In a stunning announcement today, Consumer Reports has rescinded its highly sought after “Recommended” rating of the Tesla Model 3, citing reports of declining reliability for Tesla’s electric sedan.
Reported Reliability Problems for Tesla’s Model 3 Prompted Downgrade
In a report published today, Patrick Olsen of Consumer Reports wrote that “Consumer Reports can no longer recommend the newest Tesla—the Model 3 electric sedan—because members say they’ve identified a number of problems with their cars, including issues with its body hardware, as well as paint and trim.”
The report was based on its annual reliability survey, which polls car owners about the long term performance of nearly every major automobile on the market. This survey guides Consumer Reports decision making when it comes to the continuing recommendation of vehicles and is compiled using data from almost half a million vehicles.
Jake Fisher, senior director of auto testing for Consumer Reports said that the Tesla Model 3’s “reliability has not been consistent, according to our members, which has resulted in changes to their recommended status.”
This isn’t the first time Tesla has suffered an embarrassing, public downgrade. In 2015, just two months after Tesla’s Model S luxury sedan scored a 103 out of 100 on Consumer Reports road tests, the vehicle lost its “Recommended” rating over similar reliability issues and poor body construction. Tesla’s Model X isn’t recommended by Consumer Reports either, owing to various hardware issues.
“The vast majority of these issues have already been corrected through design and manufacturing improvements,” according to a Tesla spokesperson, “and we are already seeing a significant improvement in our field data. We take feedback from our customers very seriously and quickly implement improvements any time we hear about issues.”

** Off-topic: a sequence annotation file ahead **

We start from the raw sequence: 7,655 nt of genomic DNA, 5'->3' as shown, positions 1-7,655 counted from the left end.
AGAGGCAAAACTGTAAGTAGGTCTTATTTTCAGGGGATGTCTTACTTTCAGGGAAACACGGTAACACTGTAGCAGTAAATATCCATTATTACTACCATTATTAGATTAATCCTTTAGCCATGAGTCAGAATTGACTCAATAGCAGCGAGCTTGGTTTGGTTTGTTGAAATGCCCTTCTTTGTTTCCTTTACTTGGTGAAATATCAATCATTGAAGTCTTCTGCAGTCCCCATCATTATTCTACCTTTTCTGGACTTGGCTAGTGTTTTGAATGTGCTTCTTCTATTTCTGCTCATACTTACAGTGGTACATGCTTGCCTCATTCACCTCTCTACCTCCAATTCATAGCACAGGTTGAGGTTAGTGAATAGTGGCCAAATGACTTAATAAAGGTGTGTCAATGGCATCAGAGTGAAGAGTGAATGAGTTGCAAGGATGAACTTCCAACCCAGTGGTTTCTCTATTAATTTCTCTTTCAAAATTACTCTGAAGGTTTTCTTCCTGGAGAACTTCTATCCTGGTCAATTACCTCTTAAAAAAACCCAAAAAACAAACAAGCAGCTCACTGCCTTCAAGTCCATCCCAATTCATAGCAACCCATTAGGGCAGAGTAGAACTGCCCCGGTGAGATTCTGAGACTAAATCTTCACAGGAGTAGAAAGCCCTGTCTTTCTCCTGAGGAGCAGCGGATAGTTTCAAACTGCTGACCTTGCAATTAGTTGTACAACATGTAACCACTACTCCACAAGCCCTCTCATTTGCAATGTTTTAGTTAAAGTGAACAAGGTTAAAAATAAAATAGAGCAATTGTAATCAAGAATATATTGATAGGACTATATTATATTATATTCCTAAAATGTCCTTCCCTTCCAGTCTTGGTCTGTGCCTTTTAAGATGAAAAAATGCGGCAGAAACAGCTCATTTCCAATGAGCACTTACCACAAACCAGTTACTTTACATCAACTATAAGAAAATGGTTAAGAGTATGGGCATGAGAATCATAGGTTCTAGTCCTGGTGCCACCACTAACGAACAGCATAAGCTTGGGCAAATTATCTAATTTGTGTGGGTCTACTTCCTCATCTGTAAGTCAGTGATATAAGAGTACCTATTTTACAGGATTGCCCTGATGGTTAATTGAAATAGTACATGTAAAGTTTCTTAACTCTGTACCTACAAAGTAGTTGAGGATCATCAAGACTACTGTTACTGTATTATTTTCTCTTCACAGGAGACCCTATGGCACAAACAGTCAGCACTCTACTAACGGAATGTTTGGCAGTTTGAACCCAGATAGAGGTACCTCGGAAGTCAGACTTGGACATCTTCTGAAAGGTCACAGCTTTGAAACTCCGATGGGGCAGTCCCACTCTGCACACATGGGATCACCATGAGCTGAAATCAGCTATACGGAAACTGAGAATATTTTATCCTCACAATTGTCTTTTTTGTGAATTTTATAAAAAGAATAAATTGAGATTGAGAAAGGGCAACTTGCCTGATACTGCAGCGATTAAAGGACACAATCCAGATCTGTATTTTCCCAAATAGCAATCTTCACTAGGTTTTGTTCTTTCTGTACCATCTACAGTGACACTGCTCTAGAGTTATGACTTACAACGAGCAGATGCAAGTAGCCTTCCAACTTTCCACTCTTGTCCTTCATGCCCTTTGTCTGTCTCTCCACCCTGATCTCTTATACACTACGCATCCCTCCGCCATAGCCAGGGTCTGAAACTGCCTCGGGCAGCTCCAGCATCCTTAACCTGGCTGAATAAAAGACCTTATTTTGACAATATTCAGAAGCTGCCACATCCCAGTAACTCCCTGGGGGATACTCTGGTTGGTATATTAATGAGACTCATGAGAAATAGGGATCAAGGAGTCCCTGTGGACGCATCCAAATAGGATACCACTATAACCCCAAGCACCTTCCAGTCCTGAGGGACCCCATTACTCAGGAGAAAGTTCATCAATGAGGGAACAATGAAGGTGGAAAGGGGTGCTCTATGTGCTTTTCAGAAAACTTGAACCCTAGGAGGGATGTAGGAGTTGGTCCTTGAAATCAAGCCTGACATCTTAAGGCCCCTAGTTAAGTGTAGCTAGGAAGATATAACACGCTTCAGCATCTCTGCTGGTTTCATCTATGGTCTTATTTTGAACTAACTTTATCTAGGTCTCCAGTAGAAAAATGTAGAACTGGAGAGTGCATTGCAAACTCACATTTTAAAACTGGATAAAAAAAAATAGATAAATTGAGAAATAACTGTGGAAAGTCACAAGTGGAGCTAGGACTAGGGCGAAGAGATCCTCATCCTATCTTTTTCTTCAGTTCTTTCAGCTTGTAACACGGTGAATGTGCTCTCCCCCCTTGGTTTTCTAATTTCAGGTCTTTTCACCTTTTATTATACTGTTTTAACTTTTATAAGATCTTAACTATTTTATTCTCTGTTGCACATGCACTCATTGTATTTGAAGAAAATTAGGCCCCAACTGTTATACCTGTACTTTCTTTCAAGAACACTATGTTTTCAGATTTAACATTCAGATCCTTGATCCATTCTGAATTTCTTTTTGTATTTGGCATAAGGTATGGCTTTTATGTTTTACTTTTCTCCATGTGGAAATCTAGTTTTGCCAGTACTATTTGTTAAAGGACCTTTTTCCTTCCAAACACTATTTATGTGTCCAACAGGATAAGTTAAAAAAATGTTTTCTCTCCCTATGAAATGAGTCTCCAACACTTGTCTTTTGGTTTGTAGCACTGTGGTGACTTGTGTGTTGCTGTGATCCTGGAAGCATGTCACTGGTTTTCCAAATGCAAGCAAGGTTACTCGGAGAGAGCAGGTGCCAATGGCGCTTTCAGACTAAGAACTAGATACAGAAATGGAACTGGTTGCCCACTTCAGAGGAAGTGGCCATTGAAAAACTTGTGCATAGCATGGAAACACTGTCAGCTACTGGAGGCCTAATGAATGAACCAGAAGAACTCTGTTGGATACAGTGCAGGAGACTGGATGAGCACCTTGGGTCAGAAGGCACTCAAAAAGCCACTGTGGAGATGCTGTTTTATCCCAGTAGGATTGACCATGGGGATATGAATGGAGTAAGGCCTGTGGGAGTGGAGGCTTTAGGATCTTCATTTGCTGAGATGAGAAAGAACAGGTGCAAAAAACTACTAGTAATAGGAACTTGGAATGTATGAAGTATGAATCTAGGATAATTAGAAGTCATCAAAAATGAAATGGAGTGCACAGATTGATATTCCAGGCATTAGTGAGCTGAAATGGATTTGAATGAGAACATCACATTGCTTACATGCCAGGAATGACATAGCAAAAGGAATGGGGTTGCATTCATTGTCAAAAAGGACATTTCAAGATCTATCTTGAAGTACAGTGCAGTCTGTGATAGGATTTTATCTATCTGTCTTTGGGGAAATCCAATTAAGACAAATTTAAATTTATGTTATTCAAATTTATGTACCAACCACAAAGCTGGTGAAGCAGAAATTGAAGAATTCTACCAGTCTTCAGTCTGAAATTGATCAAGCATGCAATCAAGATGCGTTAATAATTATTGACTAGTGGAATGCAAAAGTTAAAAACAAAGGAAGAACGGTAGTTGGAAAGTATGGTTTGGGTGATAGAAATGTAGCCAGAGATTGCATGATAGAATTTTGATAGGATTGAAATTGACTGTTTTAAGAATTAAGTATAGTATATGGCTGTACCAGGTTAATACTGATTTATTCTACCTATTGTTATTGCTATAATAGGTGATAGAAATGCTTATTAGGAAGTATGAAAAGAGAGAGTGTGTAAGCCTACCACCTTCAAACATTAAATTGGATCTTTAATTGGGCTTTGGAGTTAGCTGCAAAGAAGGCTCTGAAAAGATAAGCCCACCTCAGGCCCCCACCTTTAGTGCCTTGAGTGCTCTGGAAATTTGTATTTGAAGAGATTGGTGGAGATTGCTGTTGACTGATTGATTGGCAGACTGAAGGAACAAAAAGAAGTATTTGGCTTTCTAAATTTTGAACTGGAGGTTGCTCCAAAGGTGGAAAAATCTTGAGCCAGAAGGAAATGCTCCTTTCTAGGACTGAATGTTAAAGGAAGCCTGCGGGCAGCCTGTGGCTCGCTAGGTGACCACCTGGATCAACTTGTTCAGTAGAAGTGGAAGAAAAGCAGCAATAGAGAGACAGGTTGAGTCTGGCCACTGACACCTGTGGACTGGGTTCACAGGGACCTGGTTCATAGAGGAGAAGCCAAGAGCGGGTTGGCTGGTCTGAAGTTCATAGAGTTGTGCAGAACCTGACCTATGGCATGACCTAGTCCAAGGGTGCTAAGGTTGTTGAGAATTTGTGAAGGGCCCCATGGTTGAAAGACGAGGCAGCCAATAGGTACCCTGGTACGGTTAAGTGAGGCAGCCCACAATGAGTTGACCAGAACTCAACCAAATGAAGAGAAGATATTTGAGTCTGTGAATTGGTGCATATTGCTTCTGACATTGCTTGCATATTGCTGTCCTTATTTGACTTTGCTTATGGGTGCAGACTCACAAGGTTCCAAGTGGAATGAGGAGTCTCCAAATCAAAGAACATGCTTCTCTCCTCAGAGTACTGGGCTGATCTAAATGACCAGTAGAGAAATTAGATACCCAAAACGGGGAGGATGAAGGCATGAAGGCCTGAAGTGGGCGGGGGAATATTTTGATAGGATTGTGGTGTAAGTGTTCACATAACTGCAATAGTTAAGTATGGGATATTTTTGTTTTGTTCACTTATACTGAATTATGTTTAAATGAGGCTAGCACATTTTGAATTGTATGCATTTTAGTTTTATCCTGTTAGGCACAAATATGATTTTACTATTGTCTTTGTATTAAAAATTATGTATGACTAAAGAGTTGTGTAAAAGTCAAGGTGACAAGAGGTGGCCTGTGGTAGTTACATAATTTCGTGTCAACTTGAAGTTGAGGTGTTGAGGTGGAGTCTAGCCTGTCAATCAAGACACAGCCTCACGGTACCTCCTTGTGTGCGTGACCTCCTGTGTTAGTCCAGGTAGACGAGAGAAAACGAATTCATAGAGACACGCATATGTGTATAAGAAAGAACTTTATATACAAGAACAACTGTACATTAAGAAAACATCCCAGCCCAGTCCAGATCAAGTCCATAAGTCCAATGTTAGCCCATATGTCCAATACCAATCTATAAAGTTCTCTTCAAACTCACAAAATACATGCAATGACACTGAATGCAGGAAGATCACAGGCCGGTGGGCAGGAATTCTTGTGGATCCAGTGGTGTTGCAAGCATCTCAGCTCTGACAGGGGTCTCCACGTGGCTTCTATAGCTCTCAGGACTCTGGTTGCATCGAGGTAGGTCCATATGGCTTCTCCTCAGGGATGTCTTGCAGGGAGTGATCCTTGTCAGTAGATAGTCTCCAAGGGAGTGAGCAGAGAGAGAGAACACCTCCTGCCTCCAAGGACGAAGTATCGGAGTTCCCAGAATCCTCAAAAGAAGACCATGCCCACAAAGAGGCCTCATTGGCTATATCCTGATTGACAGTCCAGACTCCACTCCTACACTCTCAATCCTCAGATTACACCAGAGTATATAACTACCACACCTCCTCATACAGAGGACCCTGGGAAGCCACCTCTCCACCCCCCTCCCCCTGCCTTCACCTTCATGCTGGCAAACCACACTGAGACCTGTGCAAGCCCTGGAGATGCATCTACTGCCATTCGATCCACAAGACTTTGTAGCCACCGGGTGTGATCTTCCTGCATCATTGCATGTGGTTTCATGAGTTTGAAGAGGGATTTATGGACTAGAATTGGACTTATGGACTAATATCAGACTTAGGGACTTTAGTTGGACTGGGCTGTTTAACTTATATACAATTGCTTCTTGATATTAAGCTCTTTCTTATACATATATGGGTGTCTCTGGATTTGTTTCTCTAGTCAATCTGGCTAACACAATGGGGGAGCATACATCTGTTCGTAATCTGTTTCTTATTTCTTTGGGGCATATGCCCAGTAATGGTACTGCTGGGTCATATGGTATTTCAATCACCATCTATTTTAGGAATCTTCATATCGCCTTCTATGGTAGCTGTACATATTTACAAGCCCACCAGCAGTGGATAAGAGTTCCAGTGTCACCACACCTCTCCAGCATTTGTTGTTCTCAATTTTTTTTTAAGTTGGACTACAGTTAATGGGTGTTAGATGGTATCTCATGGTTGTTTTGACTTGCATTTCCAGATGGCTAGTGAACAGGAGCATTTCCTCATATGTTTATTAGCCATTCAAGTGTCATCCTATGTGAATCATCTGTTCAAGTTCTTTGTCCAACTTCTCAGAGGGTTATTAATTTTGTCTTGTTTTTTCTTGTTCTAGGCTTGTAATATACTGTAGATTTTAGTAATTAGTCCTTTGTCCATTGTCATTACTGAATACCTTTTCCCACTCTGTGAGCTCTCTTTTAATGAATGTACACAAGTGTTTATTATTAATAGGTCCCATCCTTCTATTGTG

Downgrade Hits Tesla’s Stock Price Hard
Once Consumer Reports announced the Model 3 downgrade, Tesla shares dropped nearly 2 percentage points as Wall Street continues to express unease with Elon Musk’s car company.
Musk has repeatedly criticized some Wall Street investors for short-selling Tesla stock, a technique where an investor bets that the price of a company’s stock will fall and profits from the decline in price.
Much of the public difficulty Elon Musk suffered last year—from tabloid scandal to publicly getting stoned with Joe Rogan on a podcast—originated in Musk’s public fight with unnamed short-sellers he said were deliberately sabotaging Tesla’s stock price without cause. Musk even went so far as Musk threatening to take Tesla private over Twitter.
Silver Lining for the Tesla Model 3
Still, in spite of the concerns over reliability, overall owner satisfaction with the Model 3 remains high.
“In most cases, reliability issues will undermine satisfaction,” Fisher pointed out. “But when a vehicle has an enthusiastic following, like with Tesla, owners may overlook some issues. We’ve seen this with other vehicles such as the Jeep Wrangler and Chevrolet Corvette.”
This isn't all that surprising. After all, when Model 3 collision avoidance systems regularly save the lives of their drivers, what's a bit of paint-flaking in the grand scheme of things?